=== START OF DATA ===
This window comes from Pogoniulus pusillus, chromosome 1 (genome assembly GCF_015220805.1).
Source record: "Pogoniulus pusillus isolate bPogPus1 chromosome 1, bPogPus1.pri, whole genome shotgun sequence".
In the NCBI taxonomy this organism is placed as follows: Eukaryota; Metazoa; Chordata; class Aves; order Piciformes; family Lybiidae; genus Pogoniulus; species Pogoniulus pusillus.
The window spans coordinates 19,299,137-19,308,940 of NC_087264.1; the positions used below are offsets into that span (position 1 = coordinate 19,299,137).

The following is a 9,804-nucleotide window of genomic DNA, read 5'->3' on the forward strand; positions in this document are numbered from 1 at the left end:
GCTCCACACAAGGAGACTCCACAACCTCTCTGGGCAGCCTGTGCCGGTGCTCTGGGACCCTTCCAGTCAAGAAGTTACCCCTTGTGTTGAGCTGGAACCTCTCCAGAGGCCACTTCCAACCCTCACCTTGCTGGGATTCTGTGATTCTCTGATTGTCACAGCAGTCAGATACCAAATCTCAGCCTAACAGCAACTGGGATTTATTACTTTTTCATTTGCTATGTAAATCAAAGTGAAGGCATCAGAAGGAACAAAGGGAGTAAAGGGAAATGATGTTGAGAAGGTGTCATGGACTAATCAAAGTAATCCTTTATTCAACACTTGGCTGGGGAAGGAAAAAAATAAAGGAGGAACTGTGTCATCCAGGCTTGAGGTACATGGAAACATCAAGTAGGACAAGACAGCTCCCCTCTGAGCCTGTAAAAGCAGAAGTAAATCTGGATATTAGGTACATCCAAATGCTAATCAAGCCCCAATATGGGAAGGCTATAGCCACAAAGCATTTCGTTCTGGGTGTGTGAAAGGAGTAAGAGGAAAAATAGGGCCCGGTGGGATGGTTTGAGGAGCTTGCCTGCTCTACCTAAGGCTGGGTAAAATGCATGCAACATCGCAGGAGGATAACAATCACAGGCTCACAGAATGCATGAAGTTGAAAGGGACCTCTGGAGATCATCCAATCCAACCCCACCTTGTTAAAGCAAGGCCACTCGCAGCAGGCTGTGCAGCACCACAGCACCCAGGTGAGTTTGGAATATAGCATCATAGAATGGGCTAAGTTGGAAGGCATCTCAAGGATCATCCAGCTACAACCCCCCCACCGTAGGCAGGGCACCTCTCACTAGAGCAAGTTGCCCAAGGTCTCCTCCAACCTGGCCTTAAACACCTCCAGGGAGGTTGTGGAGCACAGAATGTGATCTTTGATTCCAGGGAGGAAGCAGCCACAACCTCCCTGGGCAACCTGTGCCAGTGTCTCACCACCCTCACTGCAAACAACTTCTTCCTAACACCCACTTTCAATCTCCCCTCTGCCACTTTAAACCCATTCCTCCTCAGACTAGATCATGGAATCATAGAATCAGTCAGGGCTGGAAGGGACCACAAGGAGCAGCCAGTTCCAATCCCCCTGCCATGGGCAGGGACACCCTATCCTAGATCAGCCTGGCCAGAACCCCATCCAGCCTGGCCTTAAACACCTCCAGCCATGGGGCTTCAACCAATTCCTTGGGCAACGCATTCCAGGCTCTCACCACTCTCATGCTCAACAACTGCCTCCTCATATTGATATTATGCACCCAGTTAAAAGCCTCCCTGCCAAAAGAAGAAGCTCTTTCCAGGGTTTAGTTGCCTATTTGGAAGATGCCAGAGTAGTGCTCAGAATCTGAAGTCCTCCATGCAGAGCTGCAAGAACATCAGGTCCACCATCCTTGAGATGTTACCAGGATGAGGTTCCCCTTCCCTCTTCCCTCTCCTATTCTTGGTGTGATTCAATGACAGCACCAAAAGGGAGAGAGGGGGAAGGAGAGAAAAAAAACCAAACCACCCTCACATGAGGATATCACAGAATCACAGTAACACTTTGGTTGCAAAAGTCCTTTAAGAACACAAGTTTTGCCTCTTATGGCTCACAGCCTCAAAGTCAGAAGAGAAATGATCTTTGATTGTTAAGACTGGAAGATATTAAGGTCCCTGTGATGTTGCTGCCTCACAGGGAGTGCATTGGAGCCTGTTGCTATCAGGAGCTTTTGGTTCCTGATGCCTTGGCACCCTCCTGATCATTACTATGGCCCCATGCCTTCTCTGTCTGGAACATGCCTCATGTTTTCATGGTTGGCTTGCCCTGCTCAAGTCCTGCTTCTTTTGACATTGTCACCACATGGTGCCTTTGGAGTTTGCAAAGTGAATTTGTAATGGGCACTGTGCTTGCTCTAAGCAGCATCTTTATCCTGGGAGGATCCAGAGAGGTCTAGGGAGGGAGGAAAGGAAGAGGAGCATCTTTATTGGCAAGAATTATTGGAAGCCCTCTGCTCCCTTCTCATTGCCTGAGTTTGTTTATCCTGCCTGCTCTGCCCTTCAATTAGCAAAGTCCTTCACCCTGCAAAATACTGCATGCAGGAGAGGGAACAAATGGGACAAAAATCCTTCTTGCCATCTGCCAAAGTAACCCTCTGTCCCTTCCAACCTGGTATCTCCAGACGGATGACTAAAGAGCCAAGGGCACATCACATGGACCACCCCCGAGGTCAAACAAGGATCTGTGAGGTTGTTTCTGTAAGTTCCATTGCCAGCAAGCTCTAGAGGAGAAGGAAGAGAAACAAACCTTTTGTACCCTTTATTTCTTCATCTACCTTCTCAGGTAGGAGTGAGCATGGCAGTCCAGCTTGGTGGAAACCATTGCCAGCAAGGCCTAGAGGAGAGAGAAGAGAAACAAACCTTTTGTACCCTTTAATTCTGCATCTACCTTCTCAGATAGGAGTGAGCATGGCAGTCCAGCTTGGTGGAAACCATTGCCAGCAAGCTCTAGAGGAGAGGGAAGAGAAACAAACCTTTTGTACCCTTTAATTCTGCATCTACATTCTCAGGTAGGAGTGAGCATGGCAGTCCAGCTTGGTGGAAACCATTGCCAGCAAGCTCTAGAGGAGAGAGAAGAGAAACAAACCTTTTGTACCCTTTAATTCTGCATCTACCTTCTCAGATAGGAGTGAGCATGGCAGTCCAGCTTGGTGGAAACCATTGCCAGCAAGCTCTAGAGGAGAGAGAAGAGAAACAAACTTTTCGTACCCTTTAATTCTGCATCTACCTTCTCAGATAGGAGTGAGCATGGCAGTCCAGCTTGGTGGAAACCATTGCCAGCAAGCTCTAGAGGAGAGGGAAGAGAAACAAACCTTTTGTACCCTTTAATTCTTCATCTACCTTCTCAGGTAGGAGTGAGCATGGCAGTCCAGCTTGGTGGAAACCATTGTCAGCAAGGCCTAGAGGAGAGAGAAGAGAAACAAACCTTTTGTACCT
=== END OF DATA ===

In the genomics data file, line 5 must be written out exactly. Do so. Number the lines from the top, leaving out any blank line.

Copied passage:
The following is a 9,804-nucleotide window of genomic DNA, read 5'->3' on the forward strand; positions in this document are numbered from 1 at the left end: